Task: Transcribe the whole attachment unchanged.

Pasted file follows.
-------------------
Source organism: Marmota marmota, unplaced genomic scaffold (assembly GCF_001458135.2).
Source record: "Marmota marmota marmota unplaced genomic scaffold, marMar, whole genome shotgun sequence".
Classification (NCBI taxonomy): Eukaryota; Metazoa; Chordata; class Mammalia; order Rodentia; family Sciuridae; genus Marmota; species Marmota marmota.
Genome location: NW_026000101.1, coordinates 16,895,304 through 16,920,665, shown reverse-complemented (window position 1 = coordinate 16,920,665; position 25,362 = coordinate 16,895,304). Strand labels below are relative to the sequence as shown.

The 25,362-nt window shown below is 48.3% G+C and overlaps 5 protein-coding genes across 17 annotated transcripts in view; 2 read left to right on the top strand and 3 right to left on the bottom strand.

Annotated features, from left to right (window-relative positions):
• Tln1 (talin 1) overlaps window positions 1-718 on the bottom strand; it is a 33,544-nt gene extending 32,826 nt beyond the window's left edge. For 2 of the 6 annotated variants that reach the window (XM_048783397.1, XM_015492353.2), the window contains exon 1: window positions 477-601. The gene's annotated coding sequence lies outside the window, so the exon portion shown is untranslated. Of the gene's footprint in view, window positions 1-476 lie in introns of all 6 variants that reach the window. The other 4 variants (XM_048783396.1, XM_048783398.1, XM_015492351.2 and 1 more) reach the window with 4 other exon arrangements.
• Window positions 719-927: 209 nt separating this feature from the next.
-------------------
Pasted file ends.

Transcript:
Source organism: Marmota marmota, unplaced genomic scaffold (assembly GCF_001458135.2).
Source record: "Marmota marmota marmota unplaced genomic scaffold, marMar, whole genome shotgun sequence".
Classification (NCBI taxonomy): Eukaryota; Metazoa; Chordata; class Mammalia; order Rodentia; family Sciuridae; genus Marmota; species Marmota marmota.
Genome location: NW_026000101.1, coordinates 16,895,304 through 16,920,665, shown reverse-complemented (window position 1 = coordinate 16,920,665; position 25,362 = coordinate 16,895,304). Strand labels below are relative to the sequence as shown.

The 25,362-nt window shown below is 48.3% G+C and overlaps 5 protein-coding genes across 17 annotated transcripts in view; 2 read left to right on the top strand and 3 right to left on the bottom strand.

Annotated features, from left to right (window-relative positions):
• Tln1 (talin 1) overlaps window positions 1-718 on the bottom strand; it is a 33,544-nt gene extending 32,826 nt beyond the window's left edge. For 2 of the 6 annotated variants that reach the window (XM_048783397.1, XM_015492353.2), the window contains exon 1: window positions 477-601. The gene's annotated coding sequence lies outside the window, so the exon portion shown is untranslated. Of the gene's footprint in view, window positions 1-476 lie in introns of all 6 variants that reach the window. The other 4 variants (XM_048783396.1, XM_048783398.1, XM_015492351.2 and 1 more) reach the window with 4 other exon arrangements.
• Window positions 719-927: 209 nt separating this feature from the next.